Montréal Metro Rail 731 3.2 228 2007
San Francisco Light Rail 696 5.6 124 2007
Washington Metro Rail 695 3.2 217 2004
Dallas Light Rail 622 12.5 50 2002
Salt Lake City Commuter Rail 614 44.0 14 2008
Atlanta Metro Rail 582 1.9 306 2000
Portland Light Rail 575 8.3 69 2009
New York City Metro Rail 573 2.1 273 2004
Chicago Metro Rail 530 11.4 46 2009
San Jose Light Rail 496 8.3 60 2004
Charlotte Light Rail 483 9.6 50 2007
Oceanside/ Escondido Diesel Light Rail 479 22.0 22 2008
San Diego Light Rail 477 5.9 81 2005
Boston Bus Rapid Transit 473 1.5 315 2002/ 2004
St. Louis Light Rail 461 7.5 61 2006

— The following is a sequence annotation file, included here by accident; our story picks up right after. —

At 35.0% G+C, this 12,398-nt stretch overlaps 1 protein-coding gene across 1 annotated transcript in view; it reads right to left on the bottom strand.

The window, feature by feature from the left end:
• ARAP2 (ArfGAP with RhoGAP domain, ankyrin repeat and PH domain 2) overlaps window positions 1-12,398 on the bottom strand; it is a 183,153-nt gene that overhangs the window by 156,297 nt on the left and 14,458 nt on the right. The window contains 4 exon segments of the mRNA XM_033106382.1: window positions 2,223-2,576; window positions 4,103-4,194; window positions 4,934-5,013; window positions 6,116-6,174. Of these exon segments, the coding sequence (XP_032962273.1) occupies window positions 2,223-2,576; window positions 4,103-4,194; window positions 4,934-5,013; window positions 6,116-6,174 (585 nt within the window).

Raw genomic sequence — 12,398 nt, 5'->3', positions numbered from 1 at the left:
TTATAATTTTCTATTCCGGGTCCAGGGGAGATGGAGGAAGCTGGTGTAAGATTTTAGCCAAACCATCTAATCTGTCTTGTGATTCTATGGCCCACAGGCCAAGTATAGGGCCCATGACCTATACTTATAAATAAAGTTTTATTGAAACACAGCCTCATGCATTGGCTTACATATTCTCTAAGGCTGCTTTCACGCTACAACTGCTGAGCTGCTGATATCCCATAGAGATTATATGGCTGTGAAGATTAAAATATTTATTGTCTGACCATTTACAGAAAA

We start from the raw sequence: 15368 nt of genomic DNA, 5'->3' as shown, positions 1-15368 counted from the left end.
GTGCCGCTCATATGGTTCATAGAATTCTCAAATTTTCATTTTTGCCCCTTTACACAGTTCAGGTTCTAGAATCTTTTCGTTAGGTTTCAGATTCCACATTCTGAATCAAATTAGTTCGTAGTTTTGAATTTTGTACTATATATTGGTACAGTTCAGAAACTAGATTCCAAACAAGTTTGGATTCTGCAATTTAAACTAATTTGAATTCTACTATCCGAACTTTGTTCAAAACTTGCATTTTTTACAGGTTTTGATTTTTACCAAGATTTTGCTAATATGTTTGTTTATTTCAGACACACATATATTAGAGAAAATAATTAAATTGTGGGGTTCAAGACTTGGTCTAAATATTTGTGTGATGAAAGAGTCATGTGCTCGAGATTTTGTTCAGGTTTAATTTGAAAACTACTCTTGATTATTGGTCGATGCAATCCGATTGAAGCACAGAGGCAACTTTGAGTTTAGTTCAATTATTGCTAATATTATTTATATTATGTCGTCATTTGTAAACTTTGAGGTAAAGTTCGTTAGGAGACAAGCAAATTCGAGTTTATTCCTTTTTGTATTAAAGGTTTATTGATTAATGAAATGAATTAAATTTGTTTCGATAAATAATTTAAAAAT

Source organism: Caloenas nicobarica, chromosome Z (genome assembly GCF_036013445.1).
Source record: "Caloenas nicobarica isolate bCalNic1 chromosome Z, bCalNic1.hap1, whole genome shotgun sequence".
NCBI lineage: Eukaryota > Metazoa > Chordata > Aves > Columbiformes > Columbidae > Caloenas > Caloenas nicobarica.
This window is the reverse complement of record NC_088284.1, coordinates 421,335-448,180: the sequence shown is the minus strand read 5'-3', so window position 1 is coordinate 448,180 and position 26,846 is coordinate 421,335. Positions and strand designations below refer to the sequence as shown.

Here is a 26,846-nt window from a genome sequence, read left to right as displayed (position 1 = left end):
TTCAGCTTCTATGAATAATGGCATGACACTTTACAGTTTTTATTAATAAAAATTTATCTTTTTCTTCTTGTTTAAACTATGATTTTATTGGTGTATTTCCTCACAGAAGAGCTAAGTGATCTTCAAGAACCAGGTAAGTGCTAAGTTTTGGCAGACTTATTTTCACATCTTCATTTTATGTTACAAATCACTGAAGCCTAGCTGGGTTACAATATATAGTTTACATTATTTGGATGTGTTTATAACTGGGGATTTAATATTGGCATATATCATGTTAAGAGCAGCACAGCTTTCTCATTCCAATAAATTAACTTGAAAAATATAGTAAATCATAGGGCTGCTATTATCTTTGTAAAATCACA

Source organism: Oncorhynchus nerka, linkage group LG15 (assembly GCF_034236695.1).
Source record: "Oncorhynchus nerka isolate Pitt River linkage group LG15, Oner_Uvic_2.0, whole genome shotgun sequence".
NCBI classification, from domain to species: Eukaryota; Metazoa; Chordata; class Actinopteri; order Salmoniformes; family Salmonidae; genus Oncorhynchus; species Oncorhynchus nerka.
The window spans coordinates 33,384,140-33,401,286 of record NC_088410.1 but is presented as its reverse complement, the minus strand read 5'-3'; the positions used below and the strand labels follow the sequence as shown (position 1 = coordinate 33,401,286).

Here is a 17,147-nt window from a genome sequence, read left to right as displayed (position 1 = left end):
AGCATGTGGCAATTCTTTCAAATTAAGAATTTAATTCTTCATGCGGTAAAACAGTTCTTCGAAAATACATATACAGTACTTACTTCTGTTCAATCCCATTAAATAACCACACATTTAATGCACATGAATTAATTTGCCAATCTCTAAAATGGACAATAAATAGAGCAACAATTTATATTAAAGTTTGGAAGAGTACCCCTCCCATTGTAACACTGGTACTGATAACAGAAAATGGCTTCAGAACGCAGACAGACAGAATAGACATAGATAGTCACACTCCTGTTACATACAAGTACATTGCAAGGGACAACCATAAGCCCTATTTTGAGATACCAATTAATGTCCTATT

Pittsburgh Light Rail 442 10.7 41 2004
St. Louis Light Rail 414 17.4 24 2001
Las Vegas Monorail 405 3.9 104 2004
New Mexico Commuter Rail 396 97.0 4 2006/ 2008
San Jose Light Rail 379 6.8 56 2005
Houston Light Rail 371 7.5 49 2004
Portland Light Rail 366 5.8 63 2004
Los Angeles Bus Rapid Transit 359 14.0 26 2005
Minneapolis Commuter Rail 265 40.0 7 2009
Boston Commuter Rail 263 18.0 15 2007
Sacramento Light Rail 261 6.3 41 2003
Salt Lake City Light Rail 234 7.3 32 2001/ 2003
Newark Light Rail 223 1.0 223 2006
Denver Light Rail 222 8.7 26 2000
Edmonton Light Rail 222 1.8 123 2006/ 2009
New Jersey (Northern) Commuter Rail 213 2.3 93 2009
New Orleans Streetcar 180 5.5 33 2004
Calgary Light Rail 176 1.7 104 2007
Cleveland Bus Rapid Transit 169 6.8 25 2008
Portland Diesel Light Rail 166 14.7 11 2009
Baltimore Light Rail 161 9.4 17 2006
Portland Light Rail 153 5.5 28 2001
Washington Metro Rail 126 2004
Calgary Light Rail 109 2003/ 2009
Miami Metro Rail 103 1.4 74 2003
Portland Streetcar 96 3.9 25 2001/ 2005/ 2007